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15 Ways to Prevent Ransomware Infection

Here are several key methods that can help you prevent ransomware infection.

1. Develop Ransomware Plans and Policies

An incident response (IR) plan can help guide your IT and security teams during a ransomware event. Your IR plan should include roles and communications that should be shared during an event, as well as a list of contacts (like partners or vendors) that must be notified.

You can also include a “suspicious email” company-wide policy, which lets employees know what to do when they receive a suspicious email. You can define specific technical steps or simply let employees know that they must forward these emails to the IT or security team.

2. Use a Firewall

The main role of a firewall is to monitor incoming and outgoing network traffic. Using pre-defined rules and threat information, the firewall looks for signs of known malicious payloads and then blocks potential risks. It is considered the first software-based line of defense against various threats, including ransomware.

3. Maintain Backups

According to an advisory from the Center for Internet Security (MS-ISAC), data backup is the most effective method of recovery from a ransomware attack. However, backup processes should be thoughtfully planned. All backup files must be appropriately protected.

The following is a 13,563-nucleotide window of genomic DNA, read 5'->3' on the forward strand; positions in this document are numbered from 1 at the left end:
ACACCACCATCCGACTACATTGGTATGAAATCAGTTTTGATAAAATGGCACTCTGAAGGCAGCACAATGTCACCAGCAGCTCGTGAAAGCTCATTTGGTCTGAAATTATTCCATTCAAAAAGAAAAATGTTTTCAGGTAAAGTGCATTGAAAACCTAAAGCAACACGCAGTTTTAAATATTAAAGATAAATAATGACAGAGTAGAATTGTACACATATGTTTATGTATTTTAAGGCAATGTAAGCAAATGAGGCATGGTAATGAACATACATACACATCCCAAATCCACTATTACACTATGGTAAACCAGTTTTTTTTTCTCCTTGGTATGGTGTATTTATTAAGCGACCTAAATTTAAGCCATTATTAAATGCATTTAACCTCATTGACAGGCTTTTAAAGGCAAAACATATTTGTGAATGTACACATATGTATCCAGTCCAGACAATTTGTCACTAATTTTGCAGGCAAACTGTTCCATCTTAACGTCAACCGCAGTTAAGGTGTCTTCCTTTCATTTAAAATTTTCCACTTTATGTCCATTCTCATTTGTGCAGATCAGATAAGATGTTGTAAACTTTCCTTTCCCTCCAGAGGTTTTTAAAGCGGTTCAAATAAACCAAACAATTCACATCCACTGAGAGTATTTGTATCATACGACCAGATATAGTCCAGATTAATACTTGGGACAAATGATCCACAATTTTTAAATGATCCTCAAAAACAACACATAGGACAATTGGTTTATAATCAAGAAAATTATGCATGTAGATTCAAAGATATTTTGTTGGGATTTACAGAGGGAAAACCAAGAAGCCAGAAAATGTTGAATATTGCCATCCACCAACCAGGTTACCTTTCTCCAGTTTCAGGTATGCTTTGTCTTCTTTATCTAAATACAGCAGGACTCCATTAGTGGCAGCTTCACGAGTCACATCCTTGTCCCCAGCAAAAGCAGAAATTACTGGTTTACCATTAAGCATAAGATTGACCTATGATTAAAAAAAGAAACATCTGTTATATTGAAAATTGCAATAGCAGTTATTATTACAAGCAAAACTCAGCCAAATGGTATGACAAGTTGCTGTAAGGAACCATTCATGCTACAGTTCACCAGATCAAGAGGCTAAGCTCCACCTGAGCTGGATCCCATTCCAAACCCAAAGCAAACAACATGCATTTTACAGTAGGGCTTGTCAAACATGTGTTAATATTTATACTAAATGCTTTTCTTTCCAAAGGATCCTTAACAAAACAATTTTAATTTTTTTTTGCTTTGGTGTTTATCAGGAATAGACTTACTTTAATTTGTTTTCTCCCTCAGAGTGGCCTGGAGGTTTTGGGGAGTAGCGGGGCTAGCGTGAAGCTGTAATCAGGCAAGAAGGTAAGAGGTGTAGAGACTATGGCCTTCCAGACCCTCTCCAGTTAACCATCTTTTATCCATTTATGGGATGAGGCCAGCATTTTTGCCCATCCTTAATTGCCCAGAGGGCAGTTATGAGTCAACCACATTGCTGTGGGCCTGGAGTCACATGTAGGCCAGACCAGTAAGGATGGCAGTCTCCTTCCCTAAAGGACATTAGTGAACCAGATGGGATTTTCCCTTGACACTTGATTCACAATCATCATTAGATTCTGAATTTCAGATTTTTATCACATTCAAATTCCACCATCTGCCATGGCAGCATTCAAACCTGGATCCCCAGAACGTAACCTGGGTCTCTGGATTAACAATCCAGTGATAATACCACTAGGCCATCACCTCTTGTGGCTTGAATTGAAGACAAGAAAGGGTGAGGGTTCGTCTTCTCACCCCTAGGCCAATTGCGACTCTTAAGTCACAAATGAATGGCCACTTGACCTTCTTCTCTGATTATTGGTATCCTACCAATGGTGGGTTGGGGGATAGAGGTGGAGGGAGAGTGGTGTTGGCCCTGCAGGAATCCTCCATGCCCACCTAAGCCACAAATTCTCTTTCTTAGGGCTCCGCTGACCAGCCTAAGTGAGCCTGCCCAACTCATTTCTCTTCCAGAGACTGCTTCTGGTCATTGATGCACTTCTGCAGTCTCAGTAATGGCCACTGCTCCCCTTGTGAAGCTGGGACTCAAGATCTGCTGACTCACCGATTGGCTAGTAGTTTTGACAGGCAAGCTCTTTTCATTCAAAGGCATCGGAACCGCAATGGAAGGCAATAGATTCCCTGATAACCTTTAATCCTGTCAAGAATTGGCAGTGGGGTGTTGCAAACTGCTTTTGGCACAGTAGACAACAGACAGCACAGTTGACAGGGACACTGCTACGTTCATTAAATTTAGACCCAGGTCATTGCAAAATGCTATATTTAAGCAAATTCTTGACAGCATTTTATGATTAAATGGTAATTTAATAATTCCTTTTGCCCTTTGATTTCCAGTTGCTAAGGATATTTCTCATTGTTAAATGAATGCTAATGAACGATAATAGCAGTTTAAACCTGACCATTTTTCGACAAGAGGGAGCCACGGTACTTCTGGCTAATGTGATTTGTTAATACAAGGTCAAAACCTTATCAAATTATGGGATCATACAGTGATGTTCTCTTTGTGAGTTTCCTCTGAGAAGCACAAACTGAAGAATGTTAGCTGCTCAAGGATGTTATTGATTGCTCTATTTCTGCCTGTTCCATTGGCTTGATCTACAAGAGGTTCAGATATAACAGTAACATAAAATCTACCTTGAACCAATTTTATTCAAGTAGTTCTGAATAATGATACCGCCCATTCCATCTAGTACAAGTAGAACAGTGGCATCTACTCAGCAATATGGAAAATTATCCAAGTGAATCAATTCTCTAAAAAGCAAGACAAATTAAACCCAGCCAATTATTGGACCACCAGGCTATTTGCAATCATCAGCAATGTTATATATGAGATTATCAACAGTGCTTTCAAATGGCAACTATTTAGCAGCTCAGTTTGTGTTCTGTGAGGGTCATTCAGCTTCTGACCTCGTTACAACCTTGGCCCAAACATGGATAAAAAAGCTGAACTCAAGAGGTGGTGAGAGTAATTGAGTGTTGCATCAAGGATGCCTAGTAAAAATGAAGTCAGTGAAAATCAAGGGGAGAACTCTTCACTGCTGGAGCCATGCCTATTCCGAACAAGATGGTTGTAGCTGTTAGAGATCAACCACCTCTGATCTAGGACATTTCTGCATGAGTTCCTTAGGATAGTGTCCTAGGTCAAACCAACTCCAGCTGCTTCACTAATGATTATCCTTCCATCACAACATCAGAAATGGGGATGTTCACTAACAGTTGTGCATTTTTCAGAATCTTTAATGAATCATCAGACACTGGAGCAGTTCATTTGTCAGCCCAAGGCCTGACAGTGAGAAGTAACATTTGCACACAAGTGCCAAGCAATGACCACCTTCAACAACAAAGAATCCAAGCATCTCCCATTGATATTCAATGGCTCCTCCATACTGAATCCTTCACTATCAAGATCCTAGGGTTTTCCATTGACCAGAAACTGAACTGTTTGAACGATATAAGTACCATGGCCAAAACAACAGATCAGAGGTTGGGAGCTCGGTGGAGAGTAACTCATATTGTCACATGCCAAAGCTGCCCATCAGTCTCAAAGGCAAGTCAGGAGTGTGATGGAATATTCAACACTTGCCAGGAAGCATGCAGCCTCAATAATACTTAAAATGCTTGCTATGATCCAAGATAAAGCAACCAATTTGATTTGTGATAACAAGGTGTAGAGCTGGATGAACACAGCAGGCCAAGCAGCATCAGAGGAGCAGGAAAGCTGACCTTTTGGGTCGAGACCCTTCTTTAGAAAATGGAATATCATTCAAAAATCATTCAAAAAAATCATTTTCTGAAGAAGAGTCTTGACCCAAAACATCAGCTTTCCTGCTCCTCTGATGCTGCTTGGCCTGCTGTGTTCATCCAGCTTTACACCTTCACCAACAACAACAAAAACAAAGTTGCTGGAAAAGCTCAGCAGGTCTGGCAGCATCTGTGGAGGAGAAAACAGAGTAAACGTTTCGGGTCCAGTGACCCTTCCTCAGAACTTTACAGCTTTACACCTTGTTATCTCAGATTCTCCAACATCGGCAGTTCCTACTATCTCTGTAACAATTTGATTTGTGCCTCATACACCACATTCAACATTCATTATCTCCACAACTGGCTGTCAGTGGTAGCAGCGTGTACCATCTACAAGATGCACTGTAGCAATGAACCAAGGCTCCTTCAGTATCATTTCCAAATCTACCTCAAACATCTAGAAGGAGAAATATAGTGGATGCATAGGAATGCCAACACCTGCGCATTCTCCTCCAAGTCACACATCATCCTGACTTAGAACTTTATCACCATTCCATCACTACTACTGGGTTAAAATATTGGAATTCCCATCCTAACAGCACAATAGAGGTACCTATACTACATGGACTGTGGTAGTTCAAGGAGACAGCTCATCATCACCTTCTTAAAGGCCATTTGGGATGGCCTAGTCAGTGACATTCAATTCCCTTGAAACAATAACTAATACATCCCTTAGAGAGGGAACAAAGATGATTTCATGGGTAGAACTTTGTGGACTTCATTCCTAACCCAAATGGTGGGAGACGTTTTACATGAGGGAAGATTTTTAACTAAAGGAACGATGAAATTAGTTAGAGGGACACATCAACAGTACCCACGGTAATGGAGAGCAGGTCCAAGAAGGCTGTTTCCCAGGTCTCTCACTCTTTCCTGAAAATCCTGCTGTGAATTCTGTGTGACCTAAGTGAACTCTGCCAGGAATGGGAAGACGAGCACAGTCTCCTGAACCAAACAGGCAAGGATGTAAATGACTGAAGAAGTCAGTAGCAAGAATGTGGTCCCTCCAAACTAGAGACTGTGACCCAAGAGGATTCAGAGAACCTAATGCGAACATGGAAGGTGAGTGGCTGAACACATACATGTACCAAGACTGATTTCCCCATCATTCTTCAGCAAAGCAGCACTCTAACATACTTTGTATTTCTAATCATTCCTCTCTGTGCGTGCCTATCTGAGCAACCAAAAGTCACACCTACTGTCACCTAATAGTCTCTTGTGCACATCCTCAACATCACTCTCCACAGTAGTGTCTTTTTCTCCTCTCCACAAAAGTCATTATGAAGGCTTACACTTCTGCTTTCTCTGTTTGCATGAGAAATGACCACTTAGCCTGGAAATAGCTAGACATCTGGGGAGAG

Additionally, you should store backup copies offline or out-of-band, to ensure these copies cannot be targeted by threat actors. You can also use cloud services when mitigating a ransomware infection, because they often retain previous versions of files. This enables you to roll back to certain unencrypted versions of your data. To ensure your process works properly, you should routinely test backups.

4. Harden Endpoints

You should factor in security considerations when configuring your systems. By properly configuring systems, you can help reduce the threat surface as well as close security gaps left by default configurations. You can use the CIS Benchmarks, which offer industry-leading configuration standards. Another option is to implement endpoint security solutions, such as zero trust solutions, some of which may be built into your operating system, or offered by third-party providers.

5. Segment Your Network

Once ransomware breaches the system, it may need to move laterally through the network before it can reach the targeted data. Network segmentation can help prevent intruders from moving unhindered between systems and devices.

When segmenting your network, you need to make sure each subsystem has its own individual security controls, a separate firewall and gateway, and strict and unique access policies. This ensures that if attackers compromise a segment, the threat is isolated and the rest of the network remains secure.

6. Cultivate Staff Awareness

A security awareness training can help stop ransomware in its tracks. Once employees are capable of spotting and avoiding malicious emails, the entire workforce takes part in protecting the organization. A security awareness program can help employees learn what they should look for in an email before they actually download an attachment or click on a link.